It is a mission that had a great impact on my life, and on my son’s.

Mellow Out coverDifferent, Not Defective

When I was in middle school, I learned that I am profoundly gifted, but no one said anything about what it means to be so different. By age 13, I already felt broken because I was not living up to the “potential” of my high IQ. This lament will be familiar to other highly gifted people who were labeled underachievers.  For such outliers, Piechowski’s work might well offer the first opportunity to see how deeply we have misunderstood ourselves, which helps us make sense of why other people don’t understand us.

It also helps us make sense of our children. I have a son who is twice-exceptional, or 2e, which means that he is considered both gifted and disabled. Jack is dyslexic, and he also has difficulty with attention that can look like ADHD.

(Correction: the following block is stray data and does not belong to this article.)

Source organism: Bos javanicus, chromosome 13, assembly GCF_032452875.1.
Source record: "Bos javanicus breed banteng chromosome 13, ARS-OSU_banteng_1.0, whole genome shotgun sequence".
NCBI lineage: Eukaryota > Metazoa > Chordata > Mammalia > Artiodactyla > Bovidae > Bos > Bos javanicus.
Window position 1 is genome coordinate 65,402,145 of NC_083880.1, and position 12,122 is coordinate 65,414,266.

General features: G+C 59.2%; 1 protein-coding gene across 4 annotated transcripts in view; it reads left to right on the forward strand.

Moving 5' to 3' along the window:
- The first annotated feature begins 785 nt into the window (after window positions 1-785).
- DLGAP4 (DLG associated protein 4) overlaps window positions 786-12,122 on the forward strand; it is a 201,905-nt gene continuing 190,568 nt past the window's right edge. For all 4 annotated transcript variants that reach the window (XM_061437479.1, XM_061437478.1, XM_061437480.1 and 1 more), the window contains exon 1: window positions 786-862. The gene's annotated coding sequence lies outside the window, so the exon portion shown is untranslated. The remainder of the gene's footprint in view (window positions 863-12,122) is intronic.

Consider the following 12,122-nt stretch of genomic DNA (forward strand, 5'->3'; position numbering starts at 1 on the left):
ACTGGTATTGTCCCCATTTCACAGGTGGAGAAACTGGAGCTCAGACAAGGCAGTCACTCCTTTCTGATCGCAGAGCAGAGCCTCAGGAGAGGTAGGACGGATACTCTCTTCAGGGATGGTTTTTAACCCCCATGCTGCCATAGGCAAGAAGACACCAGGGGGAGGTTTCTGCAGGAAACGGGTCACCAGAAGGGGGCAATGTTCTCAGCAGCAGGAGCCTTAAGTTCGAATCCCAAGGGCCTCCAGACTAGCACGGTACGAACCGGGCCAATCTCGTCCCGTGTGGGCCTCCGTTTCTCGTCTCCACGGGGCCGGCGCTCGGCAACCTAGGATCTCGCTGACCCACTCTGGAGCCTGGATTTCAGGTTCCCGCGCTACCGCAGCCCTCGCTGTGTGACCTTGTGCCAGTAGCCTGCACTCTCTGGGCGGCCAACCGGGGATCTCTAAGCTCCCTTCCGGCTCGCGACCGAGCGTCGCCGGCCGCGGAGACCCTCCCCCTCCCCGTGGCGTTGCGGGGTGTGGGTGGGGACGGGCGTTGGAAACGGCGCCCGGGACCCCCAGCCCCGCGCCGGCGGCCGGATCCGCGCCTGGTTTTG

My own experience of OE made it difficult to be a parent. I require extensive amounts of solitude, reading, and writing, and I like it to be quiet. When Jack was a young child, he was constantly moving, loud, messy, and sometimes seemed defiant. He was also loving, and affectionate, and had great emotional intensity.  I found it exhausting. My emotional intensity often clashed with Jack’s, and it felt like there was no end to our conflicts. Instead of trying to understand him, and finding ways to accommodate his excitability, I kept expecting him to change and comply.

Then he started his formal education, and our lives got even tougher.  We faced daily battles, trying to fit our exceptional son into a system that isn’t built for him.  I had entered kindergarten as a seasoned reader, and adults could always placate me with reading material.  With Jack, however, the focus was on “fixing” him, on forcing him to be “normal.”  I looked at the other parents and wondered what we were doing wrong.  Why couldn’t Jack listen?  Why couldn’t he calm down and do what he was told?